U-M to head up $38M NSF data infrastructure initiative


The Institute for Social Research will oversee a $38 million investment from the National Science Foundation to create a new data platform to help researchers across scientific disciplines access, collect, store and secure vital information.

Data-intensive scientific research on human behavior and society can help improve community resilience to natural disasters, avoid supply chain disruptions, and accurately predict infectious disease outbreaks and more. However, researchers in many disciplines have faced obstacles such as incompatible data standards, missing or error-filled information and technical difficulties in managing large data sets.

“Imagine a researcher attempting to understand economic growth in small towns and why some towns prosper while others don’t,” said economist and project leader Margaret Levenstein, director of the Inter-university Consortium for Political and Social Research at ISR.

“This project makes such transformative work possible by standardizing and organizing complex data from hundreds of different sources, so it can be analyzed and understood in new ways.”

The $38 million commitment, developed and funded by the NSF, will establish the Research Data Ecosystem: A National Resource for Reproducible, Robust, and Transparent Social Science Research in the 21st Century. ISR will oversee the creation of new data archives, and software researchers can use to access, organize, analyze and contribute data.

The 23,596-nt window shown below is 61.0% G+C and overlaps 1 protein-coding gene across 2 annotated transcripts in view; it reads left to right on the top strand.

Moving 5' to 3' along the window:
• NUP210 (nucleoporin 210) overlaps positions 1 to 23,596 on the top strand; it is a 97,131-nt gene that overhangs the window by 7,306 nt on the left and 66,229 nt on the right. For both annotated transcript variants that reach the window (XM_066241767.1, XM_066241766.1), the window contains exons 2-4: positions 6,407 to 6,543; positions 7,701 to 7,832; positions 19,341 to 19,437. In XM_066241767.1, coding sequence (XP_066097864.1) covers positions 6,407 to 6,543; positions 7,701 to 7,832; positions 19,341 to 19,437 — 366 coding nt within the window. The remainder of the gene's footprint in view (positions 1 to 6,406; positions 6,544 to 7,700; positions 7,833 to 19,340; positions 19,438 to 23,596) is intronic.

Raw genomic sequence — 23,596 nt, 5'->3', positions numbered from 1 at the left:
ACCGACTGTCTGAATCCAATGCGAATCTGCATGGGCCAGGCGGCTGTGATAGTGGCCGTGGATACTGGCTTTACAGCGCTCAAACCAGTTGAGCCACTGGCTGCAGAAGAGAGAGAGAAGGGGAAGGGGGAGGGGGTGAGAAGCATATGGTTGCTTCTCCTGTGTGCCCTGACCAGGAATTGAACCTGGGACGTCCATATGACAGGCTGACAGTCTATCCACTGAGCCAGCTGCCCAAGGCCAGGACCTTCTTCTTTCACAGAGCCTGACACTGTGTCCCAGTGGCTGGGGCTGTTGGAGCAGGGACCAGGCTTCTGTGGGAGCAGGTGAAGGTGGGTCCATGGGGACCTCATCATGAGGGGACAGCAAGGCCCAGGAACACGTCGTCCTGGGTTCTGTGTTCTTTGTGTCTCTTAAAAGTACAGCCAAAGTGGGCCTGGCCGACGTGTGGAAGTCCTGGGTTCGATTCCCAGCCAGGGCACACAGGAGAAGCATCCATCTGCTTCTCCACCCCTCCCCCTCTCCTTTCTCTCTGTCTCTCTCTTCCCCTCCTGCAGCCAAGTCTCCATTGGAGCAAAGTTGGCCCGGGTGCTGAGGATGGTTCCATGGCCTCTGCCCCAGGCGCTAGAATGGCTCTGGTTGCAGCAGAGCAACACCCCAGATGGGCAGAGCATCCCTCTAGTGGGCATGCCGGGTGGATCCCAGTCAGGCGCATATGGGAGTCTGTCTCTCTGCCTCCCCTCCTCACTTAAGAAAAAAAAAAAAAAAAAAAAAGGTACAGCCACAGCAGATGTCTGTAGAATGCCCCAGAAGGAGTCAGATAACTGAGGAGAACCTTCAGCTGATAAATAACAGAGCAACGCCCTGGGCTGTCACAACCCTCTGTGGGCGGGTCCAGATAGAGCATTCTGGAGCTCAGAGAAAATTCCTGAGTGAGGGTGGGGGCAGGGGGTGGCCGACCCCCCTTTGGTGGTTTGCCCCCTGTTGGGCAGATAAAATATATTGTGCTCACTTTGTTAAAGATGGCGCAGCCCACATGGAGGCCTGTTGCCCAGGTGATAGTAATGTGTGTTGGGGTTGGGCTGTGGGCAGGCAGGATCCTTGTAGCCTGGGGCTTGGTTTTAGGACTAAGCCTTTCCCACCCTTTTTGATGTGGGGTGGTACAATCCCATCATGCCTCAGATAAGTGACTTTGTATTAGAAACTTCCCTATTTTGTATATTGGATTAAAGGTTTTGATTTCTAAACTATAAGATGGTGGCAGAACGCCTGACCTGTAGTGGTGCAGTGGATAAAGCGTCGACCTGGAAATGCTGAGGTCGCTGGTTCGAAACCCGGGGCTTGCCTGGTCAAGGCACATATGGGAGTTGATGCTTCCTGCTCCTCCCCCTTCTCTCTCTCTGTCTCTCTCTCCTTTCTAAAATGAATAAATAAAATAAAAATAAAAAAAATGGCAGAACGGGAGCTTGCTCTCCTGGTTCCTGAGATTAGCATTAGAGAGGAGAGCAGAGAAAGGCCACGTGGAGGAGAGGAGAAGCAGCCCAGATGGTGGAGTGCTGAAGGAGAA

“To truly leverage the societal benefits of science, researchers across the U.S. must be able to access and analyze critical data with greater efficiency while simultaneously maintaining rigorous standards for privacy and scientific integrity,” said Kellina Craig-Henderson, acting NSF assistant director for Social, Behavioral and Economic Sciences.

“The Research Data Ecosystem project will modernize the management and use of many types of people-centered data, thus accelerating multidisciplinary research focused on serving society and improving the lives of people all over the country.”

The project tackles the urgent need for new modes of access, confidentiality protection, methodology and tools that enable research using a wide variety of data types. Scientists across the U.S. conducting people-centered, data-intensive research will have the ability to securely access and contribute to the data archives. 

This NSF investment directly supports faculty, staff and graduate students involved in developing the software to access and search the data archives. Training opportunities and support for graduate and undergraduate students, faculty and researchers to effectively build, manage and protect the archives will be provided. 


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